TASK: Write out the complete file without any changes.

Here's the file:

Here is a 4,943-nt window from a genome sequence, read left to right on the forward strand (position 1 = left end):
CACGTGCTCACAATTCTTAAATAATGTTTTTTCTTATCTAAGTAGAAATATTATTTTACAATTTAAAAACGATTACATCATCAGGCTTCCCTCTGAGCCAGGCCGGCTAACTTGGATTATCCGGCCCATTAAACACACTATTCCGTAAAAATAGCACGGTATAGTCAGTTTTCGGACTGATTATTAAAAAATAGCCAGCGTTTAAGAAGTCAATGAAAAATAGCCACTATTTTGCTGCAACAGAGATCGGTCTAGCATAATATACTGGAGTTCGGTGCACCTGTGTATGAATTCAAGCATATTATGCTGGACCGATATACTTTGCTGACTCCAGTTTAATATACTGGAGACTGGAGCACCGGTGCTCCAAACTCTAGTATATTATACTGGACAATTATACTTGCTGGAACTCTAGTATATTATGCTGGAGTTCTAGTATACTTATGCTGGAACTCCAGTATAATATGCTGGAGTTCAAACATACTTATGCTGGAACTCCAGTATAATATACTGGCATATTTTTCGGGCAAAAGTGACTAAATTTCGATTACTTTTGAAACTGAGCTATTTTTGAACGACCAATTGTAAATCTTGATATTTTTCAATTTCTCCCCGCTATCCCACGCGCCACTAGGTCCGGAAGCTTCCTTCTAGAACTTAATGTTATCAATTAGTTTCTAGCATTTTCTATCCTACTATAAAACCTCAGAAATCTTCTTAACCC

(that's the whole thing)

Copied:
Here is a 4,943-nt window from a genome sequence, read left to right on the forward strand (position 1 = left end):
CACGTGCTCACAATTCTTAAATAATGTTTTTTCTTATCTAAGTAGAAATATTATTTTACAATTTAAAAACGATTACATCATCAGGCTTCCCTCTGAGCCAGGCCGGCTAACTTGGATTATCCGGCCCATTAAACACACTATTCCGTAAAAATAGCACGGTATAGTCAGTTTTCGGACTGATTATTAAAAAATAGCCAGCGTTTAAGAAGTCAATGAAAAATAGCCACTATTTTGCTGCAACAGAGATCGGTCTAGCATAATATACTGGAGTTCGGTGCACCTGTGTATGAATTCAAGCATATTATGCTGGACCGATATACTTTGCTGACTCCAGTTTAATATACTGGAGACTGGAGCACCGGTGCTCCAAACTCTAGTATATTATACTGGACAATTATACTTGCTGGAACTCTAGTATATTATGCTGGAGTTCTAGTATACTTATGCTGGAACTCCAGTATAATATGCTGGAGTTCAAACATACTTATGCTGGAACTCCAGTATAATATACTGGCATATTTTTCGGGCAAAAGTGACTAAATTTCGATTACTTTTGAAACTGAGCTATTTTTGAACGACCAATTGTAAATCTTGATATTTTTCAATTTCTCCCCGCTATCCCACGCGCCACTAGGTCCGGAAGCTTCCTTCTAGAACTTAATGTTATCAATTAGTTTCTAGCATTTTCTATCCTACTATAAAACCTCAGAAATCTTCTTAACCC